Bush Not So Invincible After All
     by Gene Lyons

       The short, triumphant era of Junior the Invincible came to rather an abrupt end last week.
 A scant month after George W. Bush was being lauded by Washington courtier-pundits as the
 master politician of the age, reality intruded.

     The White House threw everything it had at Louisiana Sen. Mary Landrieu and she still handily
 defeated a handpicked Bush opponent. Democrats also picked up a previously Republican
 congressional seat. The New Orleans Times-Picayune reports that last-minute tactical advice by
 Bill Clinton made the difference. Never mind that President Junior himself, Poppy Bush, Queen
 Mother Barbara Bush, and a GOP all-star cast headed by vice-president Dick Cheney visited the
 Bayou State. Nor that white gloves Republican Suzanne Haik Terrell even impugned her opponent's
 religious faith. ("I'm 100 percent pro-life. As a practicing Catholic, I did not leave my faith as did
 Mary Landrieu.") Democrats won in part because black voters alarmed by the prospect of GOP
 hegemony turned out in big numbers after Clinton and Democratic MVP Donna Brazile urged
 last-minute canvassing of targeted New Orleans precincts. As I argued in November, evidence
 for a nationwide turn to the GOP is largely imaginary, and Bush's vaunted popularity about
 half an inch deep.

     There's no sign that Senate Majority Leader Trent Lott's idiotic remarks at Strom Thurmond's
 100th birthday party affected the Louisiana vote, but the sentiments underlying them clearly did.
 "I want to say this about my state," Lott said. "When Strom Thurmond ran for president we voted
 for him. We're proud of it. And if the rest of the country had of followed our lead we wouldn't of
 had all these problems over all these years, either." The Washington Post reported "an audible gasp
 and general silence" in the room.

     Thurmond ran on the Dixiecrat ticket in 1948 as a strict segregationist. "All the laws of Washington
 and all the bayonets of the Army," he vowed "cannot force the Negro into our homes, our schools,
 our churches." After the Voting Rights Act, the elderly South Carolina Senator recanted. Meanwhile,
 anybody but Lott would have gotten the benefit of the doubt. But the Mississippian with the styrene
 plastic hair-helmet has long specialized in racially ambiguous remarks. On his "Talking Points" website,
 Josh Marshall posted an interview Lott once gave arguing that Jefferson Davis would have approved
 of the Republican platform. He's given speeches to one of those "Southern Heritage" outfits calling
 itself the Kouncil of Konservative Kitizens, or something similar. Remember how upset GOP moralists
 got when a handful of immature mourners booed Lott at Sen. Paul Wellstone's funeral?
 Well, that's the kind of thing they were booing about.

     It took Al Gore pointing out that his remarks were racist in effect, if not intent, to bring a grudging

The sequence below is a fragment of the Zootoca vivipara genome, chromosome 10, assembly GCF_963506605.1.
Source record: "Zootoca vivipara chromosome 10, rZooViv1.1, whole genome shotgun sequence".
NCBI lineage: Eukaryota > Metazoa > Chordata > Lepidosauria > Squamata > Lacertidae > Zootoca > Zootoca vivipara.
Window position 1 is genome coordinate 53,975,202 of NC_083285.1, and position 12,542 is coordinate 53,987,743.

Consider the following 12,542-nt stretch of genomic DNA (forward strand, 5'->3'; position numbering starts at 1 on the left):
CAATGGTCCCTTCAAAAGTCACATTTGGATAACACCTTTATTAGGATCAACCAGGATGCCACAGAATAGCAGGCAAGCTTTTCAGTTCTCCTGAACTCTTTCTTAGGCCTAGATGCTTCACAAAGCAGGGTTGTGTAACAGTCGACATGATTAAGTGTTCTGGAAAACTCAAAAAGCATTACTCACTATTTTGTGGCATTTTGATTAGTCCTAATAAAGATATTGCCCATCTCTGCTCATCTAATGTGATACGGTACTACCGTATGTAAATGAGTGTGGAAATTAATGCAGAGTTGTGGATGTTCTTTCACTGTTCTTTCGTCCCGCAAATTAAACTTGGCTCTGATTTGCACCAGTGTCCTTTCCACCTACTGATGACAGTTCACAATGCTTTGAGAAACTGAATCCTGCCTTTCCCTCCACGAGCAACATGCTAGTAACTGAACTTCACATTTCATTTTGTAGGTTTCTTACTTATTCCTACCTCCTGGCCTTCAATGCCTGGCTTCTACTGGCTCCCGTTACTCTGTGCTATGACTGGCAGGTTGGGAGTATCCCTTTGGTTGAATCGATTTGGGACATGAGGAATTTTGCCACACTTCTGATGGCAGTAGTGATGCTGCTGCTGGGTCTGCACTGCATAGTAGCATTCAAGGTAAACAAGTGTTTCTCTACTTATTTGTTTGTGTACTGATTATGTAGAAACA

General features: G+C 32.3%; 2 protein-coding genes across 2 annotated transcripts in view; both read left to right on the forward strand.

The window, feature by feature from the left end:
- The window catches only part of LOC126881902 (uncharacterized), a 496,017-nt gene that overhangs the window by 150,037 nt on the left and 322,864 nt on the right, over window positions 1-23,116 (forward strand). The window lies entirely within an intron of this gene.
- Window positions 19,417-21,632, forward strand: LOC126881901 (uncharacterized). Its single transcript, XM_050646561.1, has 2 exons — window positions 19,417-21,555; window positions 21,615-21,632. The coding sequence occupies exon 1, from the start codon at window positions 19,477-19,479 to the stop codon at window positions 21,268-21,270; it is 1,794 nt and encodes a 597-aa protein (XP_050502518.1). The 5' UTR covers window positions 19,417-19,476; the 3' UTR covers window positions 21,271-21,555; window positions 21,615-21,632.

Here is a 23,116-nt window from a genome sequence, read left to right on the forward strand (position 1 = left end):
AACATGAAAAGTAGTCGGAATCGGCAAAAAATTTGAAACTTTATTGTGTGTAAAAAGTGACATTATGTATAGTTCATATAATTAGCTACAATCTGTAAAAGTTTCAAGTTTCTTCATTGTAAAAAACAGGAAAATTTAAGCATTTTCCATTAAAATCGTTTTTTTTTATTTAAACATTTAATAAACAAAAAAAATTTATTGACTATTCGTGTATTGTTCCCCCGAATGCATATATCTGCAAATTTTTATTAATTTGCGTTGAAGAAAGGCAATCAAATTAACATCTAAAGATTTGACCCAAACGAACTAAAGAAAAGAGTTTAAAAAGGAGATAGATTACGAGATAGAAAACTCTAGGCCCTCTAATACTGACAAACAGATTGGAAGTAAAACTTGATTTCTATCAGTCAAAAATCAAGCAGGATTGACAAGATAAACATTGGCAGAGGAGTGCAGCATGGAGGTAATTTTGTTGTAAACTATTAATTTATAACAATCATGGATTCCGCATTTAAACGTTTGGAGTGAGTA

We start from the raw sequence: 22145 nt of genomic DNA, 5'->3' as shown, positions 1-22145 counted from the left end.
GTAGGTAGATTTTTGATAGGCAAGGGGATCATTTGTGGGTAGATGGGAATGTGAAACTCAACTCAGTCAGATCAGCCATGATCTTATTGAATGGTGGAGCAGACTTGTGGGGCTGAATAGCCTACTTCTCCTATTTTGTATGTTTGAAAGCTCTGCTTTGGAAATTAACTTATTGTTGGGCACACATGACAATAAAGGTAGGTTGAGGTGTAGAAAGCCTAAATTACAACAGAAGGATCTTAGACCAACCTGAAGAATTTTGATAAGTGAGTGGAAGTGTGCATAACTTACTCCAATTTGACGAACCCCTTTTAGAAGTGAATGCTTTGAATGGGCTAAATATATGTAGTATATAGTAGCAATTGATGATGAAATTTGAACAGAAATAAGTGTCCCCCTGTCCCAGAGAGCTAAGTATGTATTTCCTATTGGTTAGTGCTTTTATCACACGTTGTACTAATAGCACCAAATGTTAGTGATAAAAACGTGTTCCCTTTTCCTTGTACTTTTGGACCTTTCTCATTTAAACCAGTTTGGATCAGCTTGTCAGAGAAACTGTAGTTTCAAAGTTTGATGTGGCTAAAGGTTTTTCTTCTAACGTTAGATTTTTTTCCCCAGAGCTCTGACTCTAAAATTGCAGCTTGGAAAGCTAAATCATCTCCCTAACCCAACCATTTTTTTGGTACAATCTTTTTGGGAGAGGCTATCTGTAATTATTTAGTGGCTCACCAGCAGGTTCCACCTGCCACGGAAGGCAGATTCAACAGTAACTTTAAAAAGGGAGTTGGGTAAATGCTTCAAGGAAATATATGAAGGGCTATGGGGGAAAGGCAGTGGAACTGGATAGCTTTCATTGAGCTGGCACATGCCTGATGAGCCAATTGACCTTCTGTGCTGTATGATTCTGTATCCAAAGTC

apology from Lott, who regretted that "a poor choice of words" had led to misunderstanding. The
 White House remained silent throughout.

     Demonstrating that the famous Bush loyalty is a one-way street, the White House wasn't content
 simply to fire Treasury Secretary Lawrence O'Neill and economic advisor Lawrence Lindsey.
 They also got trashed on their way out the door. "The whispering of White House aides was so loud,"
 writes Washington Post media columnist Howard Kurtz "you could practically hear it out on
 Pennsylvania Avenue." It was even reported that the jogger-in-chief was disturbed by Lindsey's
 lack of physical fitness.  The real problem, of course, is that apart from its tax-cuts-for-millionaires
 panacea, the administration has no economic policy.

     Concocted in 1999 as a means of luring wealthy campaign contributors away from fellow Republican
 Steve Forbes, the Bush tax cuts have assumed the status of dogma. Everything else has changed since then.
 We've gone from boom to bust, surpluses to deficits, and from peace to a seemingly permanent warlike
 posture. Yet nothing can be permitted to mar the platonic perfection of Junior's original scheme. Admitting
 error, it's feared, would risk the public's figuring out that Bush never had anything in mind other than putting
 money back in the pockets of people like himself: persons determined to reinforce their sense of class
 superiority regardless of the cost to themselves and everybody else.

     Now that Saddam Hussein has played his hand, the White House faces the disconcerting possibility
 that the cunning Iraqi tyrant may yet cheat them out of their war. Administration hawks are reportedly
 nervous that Bush won't be able to pull the trigger. After months of tough talk, we're getting statements
 like this from last Sunday's Washington Post: "'The intelligence process is an art, not a science, requiring
 synthesis of a lot of information from a wide variety of sources,' said a top administration expert on Iraqi
 weapons of mass destruction."

     Translation: they're bluffing. What Saddam's got hidden, I've no clue. But when Republican hawks
 start talking about "art," it's time to check the bottom of your shoes.

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